Monitoring by Australian patent holders
9.54 A patent holder’s ability to enforce its rights depends on its ability to obtain information about third parties’ activities that may infringe the claims of a patent. Such information may be obtained from a variety of sources, including in-house procedures established by a patent holder, patent offices, or private information services that monitor patent compliance. The mechanisms by which Australian patent holders may monitor and investigate potentially infringing activities are considered below.
9.55 Information and resources within a patent holder’s organisation are two means by which potential patent infringers may be detected. Employees of a patent holder may be in the best position to identify potential infringement by third parties because of their familiarity with the relevant area of technology, the identity of competitors, and competitors’ business activities.
9.56 ‘Patent watch’ services, which are generally provided by law firms or patent attorneys, may also be used. Patent watch services review notices in the Official Journals published by patent offices, as well as other computer databases covering patent and technical data, for information about inventions or patent filings that may infringe a patent holder’s rights. Searches may be restricted by subject matter (for example, to a particular genetic sequence or technology), or by organisation name (for example, a key competitor or a researcher who is known to be active in the field). The available material is, however, limited because these sources of information do not reveal patent applications that have not yet been published.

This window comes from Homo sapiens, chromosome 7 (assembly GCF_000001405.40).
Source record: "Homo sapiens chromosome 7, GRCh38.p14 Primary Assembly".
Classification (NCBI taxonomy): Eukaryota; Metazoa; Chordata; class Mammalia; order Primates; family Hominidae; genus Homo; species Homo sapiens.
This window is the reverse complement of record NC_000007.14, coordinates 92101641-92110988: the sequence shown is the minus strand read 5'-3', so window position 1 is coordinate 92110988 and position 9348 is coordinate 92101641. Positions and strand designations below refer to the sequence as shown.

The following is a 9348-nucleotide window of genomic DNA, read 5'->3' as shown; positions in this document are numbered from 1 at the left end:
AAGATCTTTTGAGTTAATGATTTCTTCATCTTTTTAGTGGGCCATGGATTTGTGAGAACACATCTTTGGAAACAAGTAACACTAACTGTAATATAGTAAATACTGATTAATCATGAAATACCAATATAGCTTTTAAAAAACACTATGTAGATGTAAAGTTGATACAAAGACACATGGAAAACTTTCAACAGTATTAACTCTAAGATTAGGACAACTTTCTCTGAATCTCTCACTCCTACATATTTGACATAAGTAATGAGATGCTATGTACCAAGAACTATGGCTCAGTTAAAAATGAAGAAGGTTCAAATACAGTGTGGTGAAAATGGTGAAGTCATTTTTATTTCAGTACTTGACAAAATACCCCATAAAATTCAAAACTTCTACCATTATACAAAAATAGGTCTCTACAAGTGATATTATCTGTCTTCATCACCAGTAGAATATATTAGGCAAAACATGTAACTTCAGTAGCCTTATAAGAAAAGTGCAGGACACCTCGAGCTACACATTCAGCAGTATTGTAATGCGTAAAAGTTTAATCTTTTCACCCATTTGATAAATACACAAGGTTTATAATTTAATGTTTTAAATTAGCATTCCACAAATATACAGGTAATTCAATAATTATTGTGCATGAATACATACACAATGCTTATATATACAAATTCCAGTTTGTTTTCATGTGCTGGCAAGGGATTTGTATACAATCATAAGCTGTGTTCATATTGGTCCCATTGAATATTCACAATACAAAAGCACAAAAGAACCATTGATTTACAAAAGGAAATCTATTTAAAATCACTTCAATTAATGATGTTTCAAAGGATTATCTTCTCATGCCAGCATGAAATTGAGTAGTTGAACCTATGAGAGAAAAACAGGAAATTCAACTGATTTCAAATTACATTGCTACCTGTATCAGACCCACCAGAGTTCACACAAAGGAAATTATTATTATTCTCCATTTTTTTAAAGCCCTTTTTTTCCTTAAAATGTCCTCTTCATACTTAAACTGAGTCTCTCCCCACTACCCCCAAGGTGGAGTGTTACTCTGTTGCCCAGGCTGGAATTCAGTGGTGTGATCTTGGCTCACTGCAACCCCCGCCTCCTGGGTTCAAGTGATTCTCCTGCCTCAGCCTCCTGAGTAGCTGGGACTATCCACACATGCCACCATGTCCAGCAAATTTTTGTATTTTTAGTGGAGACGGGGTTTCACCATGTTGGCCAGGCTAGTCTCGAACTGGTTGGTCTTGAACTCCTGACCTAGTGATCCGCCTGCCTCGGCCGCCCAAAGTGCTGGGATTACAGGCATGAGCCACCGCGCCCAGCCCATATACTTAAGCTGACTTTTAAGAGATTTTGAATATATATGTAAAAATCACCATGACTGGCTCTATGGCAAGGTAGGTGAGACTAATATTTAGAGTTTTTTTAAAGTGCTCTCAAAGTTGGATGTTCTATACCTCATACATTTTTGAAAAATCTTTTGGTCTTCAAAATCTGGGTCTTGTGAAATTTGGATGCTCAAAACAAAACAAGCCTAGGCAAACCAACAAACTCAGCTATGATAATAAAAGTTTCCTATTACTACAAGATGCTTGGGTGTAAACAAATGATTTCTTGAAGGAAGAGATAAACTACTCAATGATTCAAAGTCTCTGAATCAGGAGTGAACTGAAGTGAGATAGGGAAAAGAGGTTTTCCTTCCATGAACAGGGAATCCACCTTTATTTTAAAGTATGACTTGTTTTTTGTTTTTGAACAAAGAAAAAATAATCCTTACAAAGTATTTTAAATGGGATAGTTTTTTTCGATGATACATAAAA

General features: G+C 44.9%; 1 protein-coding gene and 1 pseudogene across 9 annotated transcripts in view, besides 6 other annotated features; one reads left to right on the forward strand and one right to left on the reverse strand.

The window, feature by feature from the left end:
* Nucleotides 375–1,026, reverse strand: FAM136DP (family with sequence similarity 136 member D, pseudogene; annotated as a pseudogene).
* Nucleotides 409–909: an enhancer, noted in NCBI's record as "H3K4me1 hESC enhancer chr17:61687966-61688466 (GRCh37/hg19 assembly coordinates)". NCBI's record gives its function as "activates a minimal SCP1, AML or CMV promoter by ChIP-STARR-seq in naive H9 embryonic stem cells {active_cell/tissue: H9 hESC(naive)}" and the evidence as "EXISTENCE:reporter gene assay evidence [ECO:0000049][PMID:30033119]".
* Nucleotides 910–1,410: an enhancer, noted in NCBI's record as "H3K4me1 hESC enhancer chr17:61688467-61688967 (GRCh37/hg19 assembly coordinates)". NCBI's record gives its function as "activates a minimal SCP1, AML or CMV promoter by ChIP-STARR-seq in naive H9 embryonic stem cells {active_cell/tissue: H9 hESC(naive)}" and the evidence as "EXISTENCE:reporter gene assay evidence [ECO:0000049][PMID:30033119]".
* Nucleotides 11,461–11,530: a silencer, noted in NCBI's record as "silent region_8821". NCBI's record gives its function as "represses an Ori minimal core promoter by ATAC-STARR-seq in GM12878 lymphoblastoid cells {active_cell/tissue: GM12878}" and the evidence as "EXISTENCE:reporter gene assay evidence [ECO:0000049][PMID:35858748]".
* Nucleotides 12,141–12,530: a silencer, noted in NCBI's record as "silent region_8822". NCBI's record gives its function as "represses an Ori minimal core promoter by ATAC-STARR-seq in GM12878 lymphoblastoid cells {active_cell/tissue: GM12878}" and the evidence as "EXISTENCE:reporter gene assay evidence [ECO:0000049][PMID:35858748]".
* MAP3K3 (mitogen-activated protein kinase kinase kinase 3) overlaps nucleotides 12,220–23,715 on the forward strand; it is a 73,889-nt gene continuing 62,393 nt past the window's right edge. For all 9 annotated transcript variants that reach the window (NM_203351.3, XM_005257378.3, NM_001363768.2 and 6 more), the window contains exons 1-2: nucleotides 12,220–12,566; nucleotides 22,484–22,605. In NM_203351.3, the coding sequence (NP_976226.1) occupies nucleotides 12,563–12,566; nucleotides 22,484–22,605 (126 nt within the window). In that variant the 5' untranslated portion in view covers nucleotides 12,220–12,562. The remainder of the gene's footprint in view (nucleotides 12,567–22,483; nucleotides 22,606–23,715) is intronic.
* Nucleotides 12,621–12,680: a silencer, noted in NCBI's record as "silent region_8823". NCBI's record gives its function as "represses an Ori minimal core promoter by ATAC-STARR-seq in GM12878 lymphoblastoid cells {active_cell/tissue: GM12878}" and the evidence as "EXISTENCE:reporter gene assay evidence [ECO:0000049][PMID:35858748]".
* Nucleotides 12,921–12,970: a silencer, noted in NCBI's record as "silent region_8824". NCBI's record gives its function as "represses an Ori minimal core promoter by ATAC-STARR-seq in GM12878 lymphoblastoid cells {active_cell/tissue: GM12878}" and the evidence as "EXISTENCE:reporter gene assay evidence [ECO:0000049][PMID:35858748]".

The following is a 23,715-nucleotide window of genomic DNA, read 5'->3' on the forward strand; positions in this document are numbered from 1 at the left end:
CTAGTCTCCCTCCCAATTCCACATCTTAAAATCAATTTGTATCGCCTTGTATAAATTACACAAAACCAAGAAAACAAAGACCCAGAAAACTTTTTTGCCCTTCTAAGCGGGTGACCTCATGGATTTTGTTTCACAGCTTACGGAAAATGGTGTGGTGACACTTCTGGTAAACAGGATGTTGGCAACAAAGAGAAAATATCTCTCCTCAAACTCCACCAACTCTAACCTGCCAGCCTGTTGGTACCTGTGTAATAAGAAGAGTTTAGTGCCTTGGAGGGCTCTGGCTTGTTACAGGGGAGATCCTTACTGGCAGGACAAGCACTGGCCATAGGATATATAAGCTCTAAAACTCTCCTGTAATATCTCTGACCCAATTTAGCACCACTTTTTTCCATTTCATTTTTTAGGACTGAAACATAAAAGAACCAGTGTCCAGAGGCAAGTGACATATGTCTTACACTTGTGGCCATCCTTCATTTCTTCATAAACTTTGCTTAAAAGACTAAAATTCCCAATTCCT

9.57 It is somewhat easier for patent holders to monitor the activities of third parties who have been authorised by them to use a patented genetic invention pursuant to a licence agreement. Mechanisms for monitoring a licensee’s compliance with the terms of a licence are typically stipulated in the agreement (see Chapter 22). A patent licence may include a requirement that a licensee submit periodic reports detailing product sales or—if research and development is still required in connection with licensed gene patents—describing progress during the reporting period. A patent holder may have the right to audit a licensee’s records relevant to activities covered by an agreement—for example, financial accounts and laboratory workbooks. These mechanisms allow a patent holder to assess whether a licensee is using the patent rights in accordance with the licence, or for other purposes that may amount to an infringement.